TACOM LCMC volunteers support Soldiers through FRA
June 11, 2010
- Members of the TACOM LCMC family respond to the call to duty in support of America's Armed Forces at the Forward Repair Activity in Kuwait.
ANNISTON ARMY DEPOT, Ala. - Members of the TACOM Life Cycle Management Command family have a reputation of responding to the call to duty in support of America's Armed Forces at its Forward Repair Activity in Kuwait. Volunteers from Anniston Army Depot's skilled workforce are a part of the picture.
Over the years, the assignments have changed, but the vitality of the volunteers who deploy on a revolving basis remains strong.
Today, the FRA is comprised of approximately 50 employees from Anniston and Red River Army depots. Very similar to the Nichols Industrial Complex at Anniston, the facility includes a disassembly bay, cleaning area, machine shop and dynamometer testing area. Adjacent to it is a mobile parts hospital.
"We're a small piece of the overall equation, but we are very proud of the work we do here," said Gary Higgins, FRA division chief. "Whether from Anniston or Red River, the difference is indiscernible. Wearing government-issued clothing, the employees unite to accomplish the mission. From engine overhaul to transmission repairs, the team works side-by-side incorporating an accident-free environment while showing concern for each other."
The mission extends from remanufacturing equipment inside the warehouse-styled facility to manufacturing parts in the Mobile Parts Hospitals.
During Higgins' tenure, there has only been one reported accident. And, the team has implemented ways to work more efficiently.
"We did some rearranging to move disassembly closer to the cleaning area. Even here, we are leaning our processes." This step has improved monthly production time on several vehicles, to include the Heavy Equipment Transporter, or HET, and the Armored Security Vehicle, or ASV.
Welder and machinist supervisor Ted Ervin said that involving the employees in the decision making and capitalizing on their strengths has added value.
"We spend time in the work areas with the employees and access their capabilities. We want them to work safely and smarter while meeting production. If employees are comfortable performing their jobs, they will work safely," said Ervin.
Red River Army Depot supervisor Robert Dean has been a member of the travel team for months and lives by this motto: "We are here to support the Soldiers, and we work daily to meet that goal."
Regardless of their home duty station, employees elected to become part of the team for various reasons.
Anniston's heavy mobile equipment mechanic Darryl Adams has volunteered on several missions, to include stops in Texas, Colorado and Germany. He loves traveling and the opportunity to grow personally and professionally. "I have learned a lot of different machining techniques while working here," he said. "And at the end each day, it makes me feel good knowing that my work directly impacts our troops."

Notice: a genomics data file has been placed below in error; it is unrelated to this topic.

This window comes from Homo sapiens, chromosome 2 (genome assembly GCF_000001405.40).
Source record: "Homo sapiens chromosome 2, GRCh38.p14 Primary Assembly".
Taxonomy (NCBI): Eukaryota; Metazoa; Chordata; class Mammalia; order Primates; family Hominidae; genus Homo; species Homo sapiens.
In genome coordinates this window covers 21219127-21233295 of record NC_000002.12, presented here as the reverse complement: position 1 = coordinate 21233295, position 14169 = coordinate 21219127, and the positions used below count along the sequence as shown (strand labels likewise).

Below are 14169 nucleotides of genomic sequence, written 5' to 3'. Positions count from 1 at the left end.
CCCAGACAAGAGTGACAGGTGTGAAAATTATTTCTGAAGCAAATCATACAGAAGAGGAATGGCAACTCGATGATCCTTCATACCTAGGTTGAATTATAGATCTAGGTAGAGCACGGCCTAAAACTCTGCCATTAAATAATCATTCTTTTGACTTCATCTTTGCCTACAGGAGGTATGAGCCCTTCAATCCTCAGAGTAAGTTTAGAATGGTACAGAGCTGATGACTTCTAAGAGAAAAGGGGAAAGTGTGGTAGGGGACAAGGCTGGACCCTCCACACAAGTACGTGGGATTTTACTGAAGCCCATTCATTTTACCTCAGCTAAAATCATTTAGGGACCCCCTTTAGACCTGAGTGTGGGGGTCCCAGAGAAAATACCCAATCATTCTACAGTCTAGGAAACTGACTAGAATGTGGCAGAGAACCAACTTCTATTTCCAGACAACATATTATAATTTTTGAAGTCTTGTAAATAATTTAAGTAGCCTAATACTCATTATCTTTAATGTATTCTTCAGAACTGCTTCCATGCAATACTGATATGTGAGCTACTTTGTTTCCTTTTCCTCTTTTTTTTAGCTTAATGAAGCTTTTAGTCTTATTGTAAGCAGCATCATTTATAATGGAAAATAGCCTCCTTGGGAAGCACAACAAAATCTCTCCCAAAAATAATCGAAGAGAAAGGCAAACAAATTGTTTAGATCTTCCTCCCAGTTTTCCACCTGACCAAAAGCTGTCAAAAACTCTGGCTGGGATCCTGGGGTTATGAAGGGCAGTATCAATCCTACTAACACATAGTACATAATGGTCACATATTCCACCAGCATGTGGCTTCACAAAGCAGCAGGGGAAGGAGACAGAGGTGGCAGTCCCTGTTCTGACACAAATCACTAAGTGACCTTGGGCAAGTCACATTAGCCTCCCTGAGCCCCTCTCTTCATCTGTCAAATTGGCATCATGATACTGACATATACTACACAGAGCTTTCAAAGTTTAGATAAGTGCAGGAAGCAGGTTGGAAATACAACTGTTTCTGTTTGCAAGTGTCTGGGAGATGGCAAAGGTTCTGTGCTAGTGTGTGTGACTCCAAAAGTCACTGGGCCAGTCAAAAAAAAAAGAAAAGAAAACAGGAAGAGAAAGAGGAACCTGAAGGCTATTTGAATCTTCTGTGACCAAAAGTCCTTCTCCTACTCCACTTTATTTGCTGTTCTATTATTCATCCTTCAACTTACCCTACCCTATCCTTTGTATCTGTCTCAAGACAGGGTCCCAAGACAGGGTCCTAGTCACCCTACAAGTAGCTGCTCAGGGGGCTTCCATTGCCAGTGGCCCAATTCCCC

"I have a son in the Air Force," said Anniston Defense Generator and Rail Equipment Center electrician Roger Harris. "His unit will be deploying soon. While in a civilian capacity, this is the closest I can get to experiencing what he might endure."
For depot machinist Kirt Coppock, it was his first time on an airplane. "I've never been away from my wife for longer than two days during our 26 years of marriage, but I am so glad I am here to see the value of my work."
Horace Mangham, a depot mechanic, expressed how his opinion changed after learning firsthand from a Soldier how much he (the Soldier) appreciated the efforts of the civilian volunteers. "Our shift ends after 12 hours each day, but the Soldiers are here for a much longer duration and just hearing him say that we were making a difference made a huge impression." Mangham performs tedious work daily using a vertical honing machine. It is used for boring and honing blocks for engines.
Machinist Drew Bittle deployed for an added sense of pride. "I only possess a civilian background and being accepted here in a true military environment makes me feel like I'm contributing to the success of our nation," he said. Back at Anniston, Bittle works in the Powertrain Flexible Maintenance Facility.
While the temperatures are heating up in Kuwait, so are the assignments. The FRA will soon inherit a battery program for all combat vehicles. The FRA team will segregate the batteries and prepare them for reclaim or recycling.
Our success will be attributable to the teaming of this highly skilled group of volunteers said Higgins. "We receive strength from the support of our fellow employees back home and our immediate families. We hope to see a better and safer world for generations to come by giving our best now."
The Forward Repair Activity was constructed in 2002. A team of experts from Anniston and Tobyhanna Army depots, to include Mike Cannon, chief of the Directorate of Production's Manufacturing Division, was instrumental in the establishment.
They started with an empty hull, a structure that was without lights and electricity and gradually converted it into a facility that was eventually designed to rebuild engines and their components, to include fabrication and welding. It was a slow process, but with the assistance of many dedicated employees, they were able to meet the needs of the Soldiers.